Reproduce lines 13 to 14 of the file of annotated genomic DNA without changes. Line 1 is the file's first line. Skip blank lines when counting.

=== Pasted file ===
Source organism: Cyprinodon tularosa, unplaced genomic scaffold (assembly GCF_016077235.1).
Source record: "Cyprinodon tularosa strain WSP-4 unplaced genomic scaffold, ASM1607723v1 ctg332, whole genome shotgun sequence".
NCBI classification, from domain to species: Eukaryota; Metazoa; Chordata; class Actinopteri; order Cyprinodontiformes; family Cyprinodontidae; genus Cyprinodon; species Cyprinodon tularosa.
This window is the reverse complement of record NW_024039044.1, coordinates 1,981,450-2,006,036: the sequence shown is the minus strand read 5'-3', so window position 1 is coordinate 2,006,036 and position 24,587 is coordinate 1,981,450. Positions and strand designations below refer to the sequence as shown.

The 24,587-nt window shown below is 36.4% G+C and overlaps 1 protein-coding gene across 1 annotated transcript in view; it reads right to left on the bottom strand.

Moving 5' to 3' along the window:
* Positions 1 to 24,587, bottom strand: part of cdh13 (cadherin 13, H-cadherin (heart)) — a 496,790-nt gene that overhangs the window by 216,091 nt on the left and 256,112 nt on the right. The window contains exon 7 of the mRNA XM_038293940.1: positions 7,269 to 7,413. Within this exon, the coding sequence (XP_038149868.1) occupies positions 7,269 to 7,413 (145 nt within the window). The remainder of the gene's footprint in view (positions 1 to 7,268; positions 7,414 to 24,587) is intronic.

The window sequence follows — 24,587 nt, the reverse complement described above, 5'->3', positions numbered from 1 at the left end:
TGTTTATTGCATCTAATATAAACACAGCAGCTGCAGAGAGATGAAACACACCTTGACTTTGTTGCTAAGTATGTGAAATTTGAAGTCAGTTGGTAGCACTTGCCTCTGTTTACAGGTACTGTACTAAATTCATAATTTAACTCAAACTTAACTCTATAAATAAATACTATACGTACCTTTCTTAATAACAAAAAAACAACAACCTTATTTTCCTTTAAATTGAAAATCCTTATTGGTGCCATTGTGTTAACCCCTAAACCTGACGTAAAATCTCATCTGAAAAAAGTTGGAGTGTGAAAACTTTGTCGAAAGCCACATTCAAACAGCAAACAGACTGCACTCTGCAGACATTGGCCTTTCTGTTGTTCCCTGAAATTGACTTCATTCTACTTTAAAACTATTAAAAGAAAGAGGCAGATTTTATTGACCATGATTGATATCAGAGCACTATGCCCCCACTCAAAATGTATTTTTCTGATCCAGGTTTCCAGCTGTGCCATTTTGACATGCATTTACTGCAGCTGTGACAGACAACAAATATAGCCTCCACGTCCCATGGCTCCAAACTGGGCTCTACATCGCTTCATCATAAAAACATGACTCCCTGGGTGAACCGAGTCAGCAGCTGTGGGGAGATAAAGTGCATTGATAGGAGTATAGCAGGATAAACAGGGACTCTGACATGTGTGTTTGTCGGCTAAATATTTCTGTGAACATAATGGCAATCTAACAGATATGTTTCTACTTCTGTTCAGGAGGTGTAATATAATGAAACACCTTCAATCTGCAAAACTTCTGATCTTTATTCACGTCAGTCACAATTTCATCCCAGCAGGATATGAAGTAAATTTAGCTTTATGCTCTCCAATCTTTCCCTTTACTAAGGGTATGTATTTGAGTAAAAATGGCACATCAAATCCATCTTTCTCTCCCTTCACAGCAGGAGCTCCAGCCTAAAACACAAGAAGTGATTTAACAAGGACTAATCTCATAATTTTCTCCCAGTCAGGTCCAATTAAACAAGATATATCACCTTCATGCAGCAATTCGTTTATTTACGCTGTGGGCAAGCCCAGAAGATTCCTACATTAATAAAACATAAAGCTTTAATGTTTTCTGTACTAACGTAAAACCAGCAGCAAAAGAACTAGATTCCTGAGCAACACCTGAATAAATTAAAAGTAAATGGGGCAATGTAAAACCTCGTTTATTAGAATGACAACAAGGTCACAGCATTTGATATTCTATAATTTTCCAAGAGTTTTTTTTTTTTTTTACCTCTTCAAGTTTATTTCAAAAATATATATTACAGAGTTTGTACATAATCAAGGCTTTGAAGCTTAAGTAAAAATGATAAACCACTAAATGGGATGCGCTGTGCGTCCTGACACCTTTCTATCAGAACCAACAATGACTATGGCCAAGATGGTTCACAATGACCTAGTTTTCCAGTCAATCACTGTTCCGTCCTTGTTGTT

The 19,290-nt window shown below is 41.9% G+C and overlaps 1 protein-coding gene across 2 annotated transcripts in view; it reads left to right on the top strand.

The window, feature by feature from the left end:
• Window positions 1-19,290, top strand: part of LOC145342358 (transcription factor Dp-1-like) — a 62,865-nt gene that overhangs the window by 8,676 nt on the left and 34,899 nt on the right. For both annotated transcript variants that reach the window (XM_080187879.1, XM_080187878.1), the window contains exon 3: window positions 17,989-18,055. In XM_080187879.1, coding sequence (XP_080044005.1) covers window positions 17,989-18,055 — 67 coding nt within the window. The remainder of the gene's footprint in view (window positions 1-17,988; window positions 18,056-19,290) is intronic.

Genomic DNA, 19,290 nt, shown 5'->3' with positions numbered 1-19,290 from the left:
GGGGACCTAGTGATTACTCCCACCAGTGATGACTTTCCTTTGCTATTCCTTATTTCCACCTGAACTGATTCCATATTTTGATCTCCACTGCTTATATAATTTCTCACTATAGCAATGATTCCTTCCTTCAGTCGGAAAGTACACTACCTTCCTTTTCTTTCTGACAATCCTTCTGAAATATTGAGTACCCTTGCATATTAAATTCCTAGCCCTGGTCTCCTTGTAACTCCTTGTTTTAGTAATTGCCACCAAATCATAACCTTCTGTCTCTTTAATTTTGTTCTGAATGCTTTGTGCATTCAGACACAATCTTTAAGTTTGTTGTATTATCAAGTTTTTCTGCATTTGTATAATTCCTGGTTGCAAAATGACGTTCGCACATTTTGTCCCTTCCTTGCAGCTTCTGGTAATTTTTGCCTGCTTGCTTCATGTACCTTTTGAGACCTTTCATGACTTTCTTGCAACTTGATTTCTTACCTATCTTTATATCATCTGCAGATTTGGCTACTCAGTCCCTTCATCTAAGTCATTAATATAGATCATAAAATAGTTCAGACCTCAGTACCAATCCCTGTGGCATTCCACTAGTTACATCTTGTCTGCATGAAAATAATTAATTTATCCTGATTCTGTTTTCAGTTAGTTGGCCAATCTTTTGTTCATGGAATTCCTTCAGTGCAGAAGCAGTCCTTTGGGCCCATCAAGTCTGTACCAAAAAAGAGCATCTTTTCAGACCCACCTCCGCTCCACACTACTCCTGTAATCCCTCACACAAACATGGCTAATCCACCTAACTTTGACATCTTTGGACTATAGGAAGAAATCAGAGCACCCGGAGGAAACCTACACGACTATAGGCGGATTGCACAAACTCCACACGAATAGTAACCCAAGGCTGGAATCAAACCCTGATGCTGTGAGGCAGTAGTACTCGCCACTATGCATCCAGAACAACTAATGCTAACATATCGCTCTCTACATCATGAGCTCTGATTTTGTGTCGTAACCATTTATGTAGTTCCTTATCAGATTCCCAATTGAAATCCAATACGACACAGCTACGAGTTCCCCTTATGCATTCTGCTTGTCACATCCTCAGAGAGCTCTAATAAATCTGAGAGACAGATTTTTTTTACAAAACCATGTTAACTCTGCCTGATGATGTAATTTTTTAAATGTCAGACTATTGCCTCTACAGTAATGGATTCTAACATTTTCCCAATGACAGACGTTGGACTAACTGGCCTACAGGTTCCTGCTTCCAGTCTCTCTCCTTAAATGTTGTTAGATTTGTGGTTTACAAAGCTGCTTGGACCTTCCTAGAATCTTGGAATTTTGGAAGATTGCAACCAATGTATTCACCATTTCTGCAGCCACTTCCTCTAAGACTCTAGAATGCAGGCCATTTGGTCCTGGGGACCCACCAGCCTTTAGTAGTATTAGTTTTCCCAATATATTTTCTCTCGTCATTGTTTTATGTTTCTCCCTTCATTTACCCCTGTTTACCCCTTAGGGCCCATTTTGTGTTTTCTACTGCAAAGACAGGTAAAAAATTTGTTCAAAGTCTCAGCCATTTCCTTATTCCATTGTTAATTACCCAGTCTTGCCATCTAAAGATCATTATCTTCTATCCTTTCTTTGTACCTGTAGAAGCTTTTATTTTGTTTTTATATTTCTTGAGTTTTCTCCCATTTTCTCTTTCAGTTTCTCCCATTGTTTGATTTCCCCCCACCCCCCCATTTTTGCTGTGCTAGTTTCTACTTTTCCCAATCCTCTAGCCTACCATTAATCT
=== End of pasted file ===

Genomic DNA, 19,290 nt, shown 5'->3' with positions numbered 1-19,290 from the left:
GGGGACCTAGTGATTACTCCCACCAGTGATGACTTTCCTTTGCTATTCCTTATTTCCACCTGAACTGATTCCATATTTTGATCTCCACTGCTTATATAATTTCTCACTATAGCAATGATTCCTTCCTTCAGTCGGAAAGTACACTACCTTCCTTTTCTTTCTGACAATCCTTCTGAAATATTGAGTACCCTTGCATATTAAATTCCTAGCCCTGGTCTCCTTGTAACTCCTTGTTTTAGTAATTGCCACCAAATCATAACCTTCTGTCTCTTTAATTTTGTTCTGAATGCTTTGTGCATTCAGACACAATCTTTAAGTTTGTTGTATTATCAAGTTTTTCTGCATTTGTATAATTCCTGGTTGCAAAATGACGTTCGCACATTTTGTCCCTTCCTTGCAGCTTCTGGTAATTTTTGCCTGCTTGCTTCATGTACCTTTTGAGACCTTTCATGACTTTCTTGCAACTTGATTTCTTACCTATCTTTATATCATCTGCAGATTTGGCTACTCAGTCCCTTCATCTAAGTCATTAATATAGATCATAAAATAGTTCAGACCTCAGTACCAATCCCTGTGGCATTCCACTAGTTACATCTTGTCTGCATGAAAATAATTAATTTATCCTGATTCTGTTTTCAGTTAGTTGGCCAATCTTTTGTTCATGGAATTCCTTCAGTGCAGAAGCAGTCCTTTGGGCCCATCAAGTCTGTACCAAAAAAGAGCATCTTTTCAGACCCACCTCCGCTCCACACTACTCCTGTAATCCCTCACACAAACATGGCTAATCCACCTAACTTTGACATCTTTGGACTATAGGAAGAAATCAGAGCACCCGGAGGAAACCTACACGACTATAGGCGGATTGCACAAACTCCACACGAATAGTAACCCAAGGCTGGAATCAAACCCTGATGCTGTGAGGCAGTAGTACTCGCCACTATGCATCCAGAACAACTAATGCTAACATATCGCTCTCTACATCATGAGCTCTGATTTTGTGTCGTAACCATTTATGTAGTTCCTTATCAGATTCCCAATTGAAATCCAATACGACACAGCTACGAGTTCCCCTTATGCATTCTGCTTGTCACATCCTCAGAGAGCTCTAATAAATCTGAGAGACAGATTTTTTTTACAAAACCATGTTAACTCTGCCTGATGATGTAATTTTTTAAATGTCAGACTATTGCCTCTACAGTAATGGATTCTAACATTTTCCCAATGACAGACGTTGGACTAACTGGCCTACAGGTTCCTGCTTCCAGTCTCTCTCCTTAAATGTTGTTAGATTTGTGGTTTACAAAGCTGCTTGGACCTTCCTAGAATCTTGGAATTTTGGAAGATTGCAACCAATGTATTCACCATTTCTGCAGCCACTTCCTCTAAGACTCTAGAATGCAGGCCATTTGGTCCTGGGGACCCACCAGCCTTTAGTAGTATTAGTTTTCCCAATATATTTTCTCTCGTCATTGTTTTATGTTTCTCCCTTCATTTACCCCTGTTTACCCCTTAGGGCCCATTTTGTGTTTTCTACTGCAAAGACAGGTAAAAAATTTGTTCAAAGTCTCAGCCATTTCCTTATTCCATTGTTAATTACCCAGTCTTGCCATCTAAAGATCATTATCTTCTATCCTTTCTTTGTACCTGTAGAAGCTTTTATTTTGTTTTTATATTTCTTGAGTTTTCTCCCATTTTCTCTTTCAGTTTCTCCCATTGTTTGATTTCCCCCCACCCCCCCATTTTTGCTGTGCTAGTTTCTACTTTTCCCAATCCTCTAGCCTACCATTAATCT